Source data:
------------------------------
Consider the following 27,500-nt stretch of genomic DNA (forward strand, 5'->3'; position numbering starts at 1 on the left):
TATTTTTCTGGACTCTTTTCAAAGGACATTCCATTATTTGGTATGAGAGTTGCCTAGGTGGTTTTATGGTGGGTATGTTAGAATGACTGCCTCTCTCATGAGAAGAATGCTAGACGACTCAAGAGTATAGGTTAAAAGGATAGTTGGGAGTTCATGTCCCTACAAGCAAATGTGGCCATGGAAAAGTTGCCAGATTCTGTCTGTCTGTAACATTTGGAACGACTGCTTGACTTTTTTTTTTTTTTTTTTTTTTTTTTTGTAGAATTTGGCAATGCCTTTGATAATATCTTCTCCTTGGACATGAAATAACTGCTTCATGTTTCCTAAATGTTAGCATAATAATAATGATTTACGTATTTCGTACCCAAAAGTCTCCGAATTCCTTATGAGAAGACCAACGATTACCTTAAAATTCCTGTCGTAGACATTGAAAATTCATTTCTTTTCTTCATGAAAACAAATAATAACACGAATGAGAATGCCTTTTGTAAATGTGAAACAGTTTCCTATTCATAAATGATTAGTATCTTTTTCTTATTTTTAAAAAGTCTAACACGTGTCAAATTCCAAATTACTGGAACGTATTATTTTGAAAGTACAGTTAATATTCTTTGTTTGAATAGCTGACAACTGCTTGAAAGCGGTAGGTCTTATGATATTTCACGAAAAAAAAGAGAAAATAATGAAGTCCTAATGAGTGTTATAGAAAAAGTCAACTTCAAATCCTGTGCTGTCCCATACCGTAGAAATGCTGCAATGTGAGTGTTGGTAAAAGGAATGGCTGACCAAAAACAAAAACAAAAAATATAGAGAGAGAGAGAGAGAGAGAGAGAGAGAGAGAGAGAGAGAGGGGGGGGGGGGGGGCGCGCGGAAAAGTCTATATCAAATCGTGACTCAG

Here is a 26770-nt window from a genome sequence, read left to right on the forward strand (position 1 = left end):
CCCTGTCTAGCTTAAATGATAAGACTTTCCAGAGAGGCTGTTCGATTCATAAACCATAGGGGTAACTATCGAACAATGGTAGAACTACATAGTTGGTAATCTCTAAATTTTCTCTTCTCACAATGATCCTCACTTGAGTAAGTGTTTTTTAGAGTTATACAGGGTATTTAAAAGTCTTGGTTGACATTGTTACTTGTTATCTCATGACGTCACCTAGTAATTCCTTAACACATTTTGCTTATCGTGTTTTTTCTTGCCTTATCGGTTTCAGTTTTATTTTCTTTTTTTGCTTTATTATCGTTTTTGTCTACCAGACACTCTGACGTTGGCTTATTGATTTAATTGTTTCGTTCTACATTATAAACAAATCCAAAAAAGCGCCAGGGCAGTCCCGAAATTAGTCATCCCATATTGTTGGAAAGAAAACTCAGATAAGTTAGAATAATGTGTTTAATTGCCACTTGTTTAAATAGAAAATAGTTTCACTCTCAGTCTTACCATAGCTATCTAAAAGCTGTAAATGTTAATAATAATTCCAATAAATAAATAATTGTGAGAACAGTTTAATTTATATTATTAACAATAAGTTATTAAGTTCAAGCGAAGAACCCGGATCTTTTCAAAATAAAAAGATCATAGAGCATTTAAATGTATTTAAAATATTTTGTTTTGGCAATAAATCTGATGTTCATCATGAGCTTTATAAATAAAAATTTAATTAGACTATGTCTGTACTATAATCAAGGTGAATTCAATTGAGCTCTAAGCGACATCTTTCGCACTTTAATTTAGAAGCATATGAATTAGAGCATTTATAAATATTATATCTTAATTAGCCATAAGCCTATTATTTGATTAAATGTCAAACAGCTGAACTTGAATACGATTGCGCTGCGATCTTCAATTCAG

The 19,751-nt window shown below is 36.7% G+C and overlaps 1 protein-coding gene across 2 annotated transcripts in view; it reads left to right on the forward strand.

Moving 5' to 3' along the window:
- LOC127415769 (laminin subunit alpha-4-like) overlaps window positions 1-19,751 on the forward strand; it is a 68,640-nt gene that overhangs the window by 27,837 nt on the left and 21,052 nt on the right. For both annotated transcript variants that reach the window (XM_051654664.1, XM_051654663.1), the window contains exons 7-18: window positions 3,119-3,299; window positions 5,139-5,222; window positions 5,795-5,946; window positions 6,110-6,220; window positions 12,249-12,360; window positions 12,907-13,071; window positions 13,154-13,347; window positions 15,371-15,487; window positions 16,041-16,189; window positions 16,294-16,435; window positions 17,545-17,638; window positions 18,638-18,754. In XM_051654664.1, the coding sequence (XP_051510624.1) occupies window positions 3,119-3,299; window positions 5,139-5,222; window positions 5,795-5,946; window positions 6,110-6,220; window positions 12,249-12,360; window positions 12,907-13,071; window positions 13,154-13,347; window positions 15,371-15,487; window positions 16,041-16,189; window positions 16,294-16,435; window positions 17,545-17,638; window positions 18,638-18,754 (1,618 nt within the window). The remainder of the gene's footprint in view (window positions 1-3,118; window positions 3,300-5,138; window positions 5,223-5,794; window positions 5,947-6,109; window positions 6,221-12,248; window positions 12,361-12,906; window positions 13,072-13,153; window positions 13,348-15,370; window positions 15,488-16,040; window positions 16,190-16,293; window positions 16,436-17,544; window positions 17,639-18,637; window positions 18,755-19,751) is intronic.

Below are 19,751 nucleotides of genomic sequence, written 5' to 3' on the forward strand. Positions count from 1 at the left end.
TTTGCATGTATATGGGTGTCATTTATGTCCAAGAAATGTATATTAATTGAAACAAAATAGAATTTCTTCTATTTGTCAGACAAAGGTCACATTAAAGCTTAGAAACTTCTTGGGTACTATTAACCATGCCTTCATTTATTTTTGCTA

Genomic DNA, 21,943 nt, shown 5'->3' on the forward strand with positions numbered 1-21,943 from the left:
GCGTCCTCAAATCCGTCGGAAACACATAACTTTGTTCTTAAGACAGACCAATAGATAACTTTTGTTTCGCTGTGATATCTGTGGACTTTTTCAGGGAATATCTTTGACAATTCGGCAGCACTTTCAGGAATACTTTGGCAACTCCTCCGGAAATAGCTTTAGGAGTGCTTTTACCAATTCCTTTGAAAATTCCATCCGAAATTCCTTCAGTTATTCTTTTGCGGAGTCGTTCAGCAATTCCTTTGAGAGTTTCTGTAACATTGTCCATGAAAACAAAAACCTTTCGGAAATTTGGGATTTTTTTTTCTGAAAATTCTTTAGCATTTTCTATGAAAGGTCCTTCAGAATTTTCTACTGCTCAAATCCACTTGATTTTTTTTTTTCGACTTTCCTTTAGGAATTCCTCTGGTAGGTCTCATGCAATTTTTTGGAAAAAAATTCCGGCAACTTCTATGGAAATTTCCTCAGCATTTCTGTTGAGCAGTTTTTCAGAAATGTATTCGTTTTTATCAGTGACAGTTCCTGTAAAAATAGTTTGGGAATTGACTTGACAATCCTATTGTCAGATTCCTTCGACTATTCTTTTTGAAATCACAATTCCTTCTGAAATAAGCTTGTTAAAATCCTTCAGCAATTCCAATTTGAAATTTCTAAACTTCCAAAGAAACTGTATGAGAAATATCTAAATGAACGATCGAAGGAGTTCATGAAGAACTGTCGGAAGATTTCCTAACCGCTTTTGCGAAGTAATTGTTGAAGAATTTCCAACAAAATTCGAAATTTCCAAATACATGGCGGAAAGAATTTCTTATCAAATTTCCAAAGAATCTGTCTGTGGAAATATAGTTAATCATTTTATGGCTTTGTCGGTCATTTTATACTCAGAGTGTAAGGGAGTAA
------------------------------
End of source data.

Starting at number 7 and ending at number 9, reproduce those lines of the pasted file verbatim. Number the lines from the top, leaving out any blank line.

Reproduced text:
- LOC127415769 (laminin subunit alpha-4-like) overlaps window positions 1-19,751 on the forward strand; it is a 68,640-nt gene that overhangs the window by 27,837 nt on the left and 21,052 nt on the right. For both annotated transcript variants that reach the window (XM_051654664.1, XM_051654663.1), the window contains exons 7-18: window positions 3,119-3,299; window positions 5,139-5,222; window positions 5,795-5,946; window positions 6,110-6,220; window positions 12,249-12,360; window positions 12,907-13,071; window positions 13,154-13,347; window positions 15,371-15,487; window positions 16,041-16,189; window positions 16,294-16,435; window positions 17,545-17,638; window positions 18,638-18,754. In XM_051654664.1, the coding sequence (XP_051510624.1) occupies window positions 3,119-3,299; window positions 5,139-5,222; window positions 5,795-5,946; window positions 6,110-6,220; window positions 12,249-12,360; window positions 12,907-13,071; window positions 13,154-13,347; window positions 15,371-15,487; window positions 16,041-16,189; window positions 16,294-16,435; window positions 17,545-17,638; window positions 18,638-18,754 (1,618 nt within the window). The remainder of the gene's footprint in view (window positions 1-3,118; window positions 3,300-5,138; window positions 5,223-5,794; window positions 5,947-6,109; window positions 6,221-12,248; window positions 12,361-12,906; window positions 13,072-13,153; window positions 13,348-15,370; window positions 15,488-16,040; window positions 16,190-16,293; window positions 16,436-17,544; window positions 17,639-18,637; window positions 18,755-19,751) is intronic.

Below are 19,751 nucleotides of genomic sequence, written 5' to 3' on the forward strand. Positions count from 1 at the left end.
TTTGCATGTATATGGGTGTCATTTATGTCCAAGAAATGTATATTAATTGAAACAAAATAGAATTTCTTCTATTTGTCAGACAAAGGTCACATTAAAGCTTAGAAACTTCTTGGGTACTATTAACCATGCCTTCATTTATTTTTGCTA